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The Moonlight Sonata

One of the most recognizable pieces of music from Jane Austen’s era is surely, The Moonlight Sonata. A supremely romantic piece, it’s emotional depth and complexity would no doubt have appealed to Austen’s most musical heroine, Marianne Dashwood.

Miniature from Beethoven's belongings, possibly Julie Guicciardi.
Miniature from Beethoven’s belongings, possibly Julie Guicciardi.

The Piano Sonata No. 14 in C-sharp minor “Quasi una fantasia”, Op. 27, No. 2, popularly known as the Moonlight Sonata, is a piano sonata by Ludwig van Beethoven. Completed in 1801 and dedicated in 1802 to his pupil, Countess Giulietta Guicciardi,  it is one of Beethoven’s most popular compositions for the piano.

Dedication page to "Moonlight Sonata".
Dedication page to “Moonlight Sonata”.

The first edition of the score is headed Sonata quasi una fantasia, a title this work shares with its companion piece, Op. 27, No. 1. Grove Music Online translates the Italian title as “sonata in the manner of a fantasy”. (Directly translated “sonata almost a fantasy”).

The name “Moonlight Sonata” has its origins in remarks by the German music critic and poet Ludwig Rellstab. In 1832, five years after Beethoven’s death, Rellstab likened the effect of the first movement to that of moonlight shining upon Lake Lucerne. Within ten years, the name “Moonlight Sonata” (“Mondscheinsonate” in German) was being used in German and English publications. Later in the nineteenth century, the sonata was universally known by that name.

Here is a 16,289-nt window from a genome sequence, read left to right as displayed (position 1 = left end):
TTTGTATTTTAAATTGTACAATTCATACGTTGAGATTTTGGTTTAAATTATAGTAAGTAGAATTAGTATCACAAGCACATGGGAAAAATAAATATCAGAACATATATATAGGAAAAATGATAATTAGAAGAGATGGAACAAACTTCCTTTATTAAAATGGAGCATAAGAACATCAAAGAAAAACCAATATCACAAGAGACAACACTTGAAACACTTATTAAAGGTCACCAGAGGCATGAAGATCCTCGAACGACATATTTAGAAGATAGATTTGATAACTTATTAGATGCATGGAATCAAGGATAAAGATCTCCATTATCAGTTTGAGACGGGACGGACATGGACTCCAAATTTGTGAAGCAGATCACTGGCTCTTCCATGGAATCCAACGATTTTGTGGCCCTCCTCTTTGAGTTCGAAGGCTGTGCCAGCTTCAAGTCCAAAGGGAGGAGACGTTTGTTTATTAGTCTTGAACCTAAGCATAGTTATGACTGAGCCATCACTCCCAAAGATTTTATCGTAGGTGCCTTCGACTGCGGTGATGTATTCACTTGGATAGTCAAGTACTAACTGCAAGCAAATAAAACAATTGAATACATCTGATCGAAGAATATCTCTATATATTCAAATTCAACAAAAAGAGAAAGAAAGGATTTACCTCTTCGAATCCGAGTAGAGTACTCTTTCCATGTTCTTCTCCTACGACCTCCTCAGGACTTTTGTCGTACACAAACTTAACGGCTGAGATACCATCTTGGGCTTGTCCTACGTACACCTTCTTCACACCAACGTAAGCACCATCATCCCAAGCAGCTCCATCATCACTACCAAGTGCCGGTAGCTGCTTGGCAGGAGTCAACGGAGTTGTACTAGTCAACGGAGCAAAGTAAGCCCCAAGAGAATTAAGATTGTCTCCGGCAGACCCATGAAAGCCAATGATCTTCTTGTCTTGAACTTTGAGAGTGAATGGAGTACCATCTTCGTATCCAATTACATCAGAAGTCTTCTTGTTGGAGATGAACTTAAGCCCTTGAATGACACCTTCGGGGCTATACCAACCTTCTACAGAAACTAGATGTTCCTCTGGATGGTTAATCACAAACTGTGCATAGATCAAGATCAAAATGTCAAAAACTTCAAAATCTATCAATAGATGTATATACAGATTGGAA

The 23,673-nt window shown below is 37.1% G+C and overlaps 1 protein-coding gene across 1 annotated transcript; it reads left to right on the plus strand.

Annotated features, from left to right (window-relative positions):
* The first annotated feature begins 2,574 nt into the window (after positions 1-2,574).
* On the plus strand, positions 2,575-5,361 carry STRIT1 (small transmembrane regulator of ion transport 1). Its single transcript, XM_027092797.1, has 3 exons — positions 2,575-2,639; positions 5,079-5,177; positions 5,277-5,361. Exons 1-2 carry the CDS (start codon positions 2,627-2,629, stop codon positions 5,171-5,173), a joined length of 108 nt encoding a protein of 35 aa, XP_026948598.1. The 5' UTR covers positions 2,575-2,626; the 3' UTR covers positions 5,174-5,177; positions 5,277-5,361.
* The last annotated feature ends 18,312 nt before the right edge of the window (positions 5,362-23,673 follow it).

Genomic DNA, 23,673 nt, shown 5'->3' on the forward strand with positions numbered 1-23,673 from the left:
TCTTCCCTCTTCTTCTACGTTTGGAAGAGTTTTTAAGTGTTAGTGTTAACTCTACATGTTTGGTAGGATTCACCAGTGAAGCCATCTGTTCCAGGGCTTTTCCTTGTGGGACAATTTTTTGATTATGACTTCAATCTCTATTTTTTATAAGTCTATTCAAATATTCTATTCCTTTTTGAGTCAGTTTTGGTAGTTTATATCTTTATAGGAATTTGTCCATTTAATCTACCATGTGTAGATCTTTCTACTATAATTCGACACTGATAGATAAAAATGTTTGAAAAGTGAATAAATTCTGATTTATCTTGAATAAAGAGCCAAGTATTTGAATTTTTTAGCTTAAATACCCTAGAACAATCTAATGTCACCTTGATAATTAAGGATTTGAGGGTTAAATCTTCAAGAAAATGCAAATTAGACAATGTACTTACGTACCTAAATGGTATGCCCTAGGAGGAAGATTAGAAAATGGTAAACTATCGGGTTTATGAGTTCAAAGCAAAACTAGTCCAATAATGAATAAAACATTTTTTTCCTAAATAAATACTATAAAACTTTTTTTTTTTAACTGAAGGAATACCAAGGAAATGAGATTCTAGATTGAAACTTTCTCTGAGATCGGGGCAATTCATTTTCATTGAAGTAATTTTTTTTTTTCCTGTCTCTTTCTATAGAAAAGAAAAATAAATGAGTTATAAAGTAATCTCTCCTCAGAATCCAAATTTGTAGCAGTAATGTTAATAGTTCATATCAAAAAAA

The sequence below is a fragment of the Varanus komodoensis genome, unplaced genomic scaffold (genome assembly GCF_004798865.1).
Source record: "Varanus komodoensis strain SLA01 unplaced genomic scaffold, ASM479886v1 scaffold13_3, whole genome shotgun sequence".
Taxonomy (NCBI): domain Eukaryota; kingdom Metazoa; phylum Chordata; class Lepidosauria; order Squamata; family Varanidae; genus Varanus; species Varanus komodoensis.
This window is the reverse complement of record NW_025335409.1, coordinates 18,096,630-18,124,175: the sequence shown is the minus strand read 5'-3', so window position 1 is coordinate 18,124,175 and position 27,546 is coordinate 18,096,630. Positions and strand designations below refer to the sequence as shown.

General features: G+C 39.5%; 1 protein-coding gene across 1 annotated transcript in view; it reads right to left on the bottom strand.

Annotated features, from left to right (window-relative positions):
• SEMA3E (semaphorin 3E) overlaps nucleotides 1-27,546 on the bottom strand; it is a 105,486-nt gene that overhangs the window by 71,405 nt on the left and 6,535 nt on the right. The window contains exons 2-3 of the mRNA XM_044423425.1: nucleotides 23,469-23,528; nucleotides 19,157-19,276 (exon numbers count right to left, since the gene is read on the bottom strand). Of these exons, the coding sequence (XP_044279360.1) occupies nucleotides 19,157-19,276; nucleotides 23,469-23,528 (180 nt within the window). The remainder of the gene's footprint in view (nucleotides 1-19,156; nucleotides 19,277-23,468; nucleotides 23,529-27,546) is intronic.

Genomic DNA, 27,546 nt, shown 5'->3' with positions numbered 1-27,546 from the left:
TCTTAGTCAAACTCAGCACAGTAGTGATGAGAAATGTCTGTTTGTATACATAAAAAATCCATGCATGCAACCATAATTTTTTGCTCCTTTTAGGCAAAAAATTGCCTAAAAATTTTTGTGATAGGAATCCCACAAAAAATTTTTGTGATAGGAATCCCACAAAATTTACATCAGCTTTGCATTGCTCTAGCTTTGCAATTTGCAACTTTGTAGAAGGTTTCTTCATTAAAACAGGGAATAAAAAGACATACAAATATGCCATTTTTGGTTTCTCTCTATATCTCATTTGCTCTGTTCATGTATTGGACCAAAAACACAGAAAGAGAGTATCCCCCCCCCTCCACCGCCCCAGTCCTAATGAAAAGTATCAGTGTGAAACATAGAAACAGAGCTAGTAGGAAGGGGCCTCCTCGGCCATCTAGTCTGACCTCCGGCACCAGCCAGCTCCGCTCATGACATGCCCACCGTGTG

Many critics have objected to the subjective, Romantic nature of the title “Moonlight”, which has at times been called “a misleading approach to a movement with almost the character of a funeral march” and “absurd”.  Other critics have approved of the sobriquet, finding it evocative or in line with their own associations with the work. Gramophone founder Compton Mackenzie found the title “harmless”, remarking that “it is silly for austere critics to work themselves up into a state of almost hysterical rage with poor Rellstab”, and adding, “what these austere critics fail to grasp is that unless the general public had responded to the suggestion of moonlight in this music Rellstab’s remark would long ago have been forgotten.”

Continue reading The Moonlight Sonata

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Ludwig van Beethoven, Immortally Beloved Composer

Portrait by Joseph Karl Stieler, 1820

Ludwig van Beethoven, (baptised 17 December 1770 – 26 March 1827) was a German composer and pianist. A crucial figure in the transition between the Classical and Romantic eras in Western art music, he remains one of the most famous and influential of all composers. His best known compositions include 9 symphonies, 5 concertos for piano, 32 piano sonatas, and 16 string quartets. He also composed other chamber music, choral works and songs.

Born in Bonn, then the capital of the Electorate of Cologne and part of the Holy Roman Empire, Beethoven displayed his musical talents at an early age and was taught by his father Johann van Beethoven and Christian Gottlob Neefe. During his first 22 years in Bonn, Beethoven intended to study with Wolfgang Amadeus Mozart and befriended Joseph Haydn. Beethoven moved to Vienna in 1792 and began studying with Haydn, quickly gaining a reputation as a virtuoso pianist. He lived in Vienna until his death. In about 1800 his hearing began to deteriorate, and by the last decade of his life he was almost totally deaf. He gave up conducting and performing in public but continued to compose; many of his most admired works come from this period.